And then on over a romantic bridge ...

... and through a neighborhood full of temples to Fushimi Inari. 

Fushimi Inari is definitely my preferred shrine in Japan. When I first visited it 25 years ago the torii tunnel left a deep impression on me. Japan had much less tourists then, and I know that I took some pictures very similar as today, with the tunnel of torii without anyone. Something that in normal times nowadays seems to be completely impossible, as this shrine has got so popular that it is incredibly crowded every day... except now with no tourists around. I went again a few years back (I think 2015) right after New Year and the shrine was incredibly busy with business men making their annual offering. This was also a very nice and unique experience. But I am very happy to have seen it again very empty. 


The one thing I did not know 25 years ago, is that those torii are not purely for decoration. They are offered by companies to the shrine for their success. And actually somewhere in all this forest of torii there is a price list for torii's. 

While the front of each torii only says 納奉, which probably means something like paid offer... 


... the backside of each torii says precisely which company (or individual) paid for the torii ... 


... and when it was erected. 


Down at the shrine itself, there were products of the main patrons of the shrine exhibited. Mostly sake, but it is not limited to this. There was also milk, snacks, chocolate, beer ... 

When we were here at New Years a few years back the shrine looked much more like a supermarket than a shrine with all possible offerings, including kleenex tissues... 



At around 17:00 I left the shrine. Actually quite late, knowing that the way back was still over 40 km and that the wind was against me. But I had a back-up plan. I could hop on a train somewhere along the Yodogawa and get back to Osaka, if I got too tired or it got too late.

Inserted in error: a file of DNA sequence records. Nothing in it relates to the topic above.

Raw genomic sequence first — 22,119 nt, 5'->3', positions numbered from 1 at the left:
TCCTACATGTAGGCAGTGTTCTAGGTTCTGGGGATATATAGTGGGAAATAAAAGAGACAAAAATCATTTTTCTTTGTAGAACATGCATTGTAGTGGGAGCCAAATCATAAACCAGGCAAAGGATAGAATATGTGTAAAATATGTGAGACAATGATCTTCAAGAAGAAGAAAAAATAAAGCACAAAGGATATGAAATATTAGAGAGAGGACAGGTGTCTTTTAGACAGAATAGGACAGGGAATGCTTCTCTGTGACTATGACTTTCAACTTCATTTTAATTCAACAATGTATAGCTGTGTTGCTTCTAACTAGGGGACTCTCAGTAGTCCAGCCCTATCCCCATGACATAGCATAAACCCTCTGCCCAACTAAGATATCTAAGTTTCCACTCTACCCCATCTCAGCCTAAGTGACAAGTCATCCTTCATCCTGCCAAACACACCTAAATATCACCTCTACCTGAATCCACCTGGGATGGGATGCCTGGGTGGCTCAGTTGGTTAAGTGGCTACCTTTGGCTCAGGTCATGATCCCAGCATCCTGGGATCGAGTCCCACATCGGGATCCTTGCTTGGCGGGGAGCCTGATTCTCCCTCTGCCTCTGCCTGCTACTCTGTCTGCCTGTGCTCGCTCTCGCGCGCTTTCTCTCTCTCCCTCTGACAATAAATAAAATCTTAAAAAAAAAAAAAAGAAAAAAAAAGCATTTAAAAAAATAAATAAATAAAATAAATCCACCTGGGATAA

But after struggling a bit against the wind before the Sakura spot on the river confluence, from there onwards down the Yodogawa it was much less windy. Looking at the strava map it seems I went in a quite perfect straight line, so wind should have been strong on Yodogawa as well, but maybe it turned or was channelled by the parallel mountains along the river in some other way. 


I reached the sakura spot shortly before sunset.


Which inevitably means that it got dark along the way down to Osaka as it is still about 30 km from there back to Osaka. But weather was nice and I was making good progress along the river, and I did not need to search for my way (which at night even with garmin isn't that easy as the screen continues to go dark) so I made it back all the way to Osaka and to "my" onsen in Naniwa where I relaxed my tired legs in the hot water and had dinner afterwards. 

At that point I was at 95 km... So now I had the ambition to make it to 100 km today... but it was only about 3 km from there back to my apartment... so after the bath and dinner I took a small detour to see some night sakura along the river.


Right on the bridge over the Yodogawa I then completed my second ever 100 km ride. (the other was last year September in the Netherlands. )

100 km - お疲れ様でした。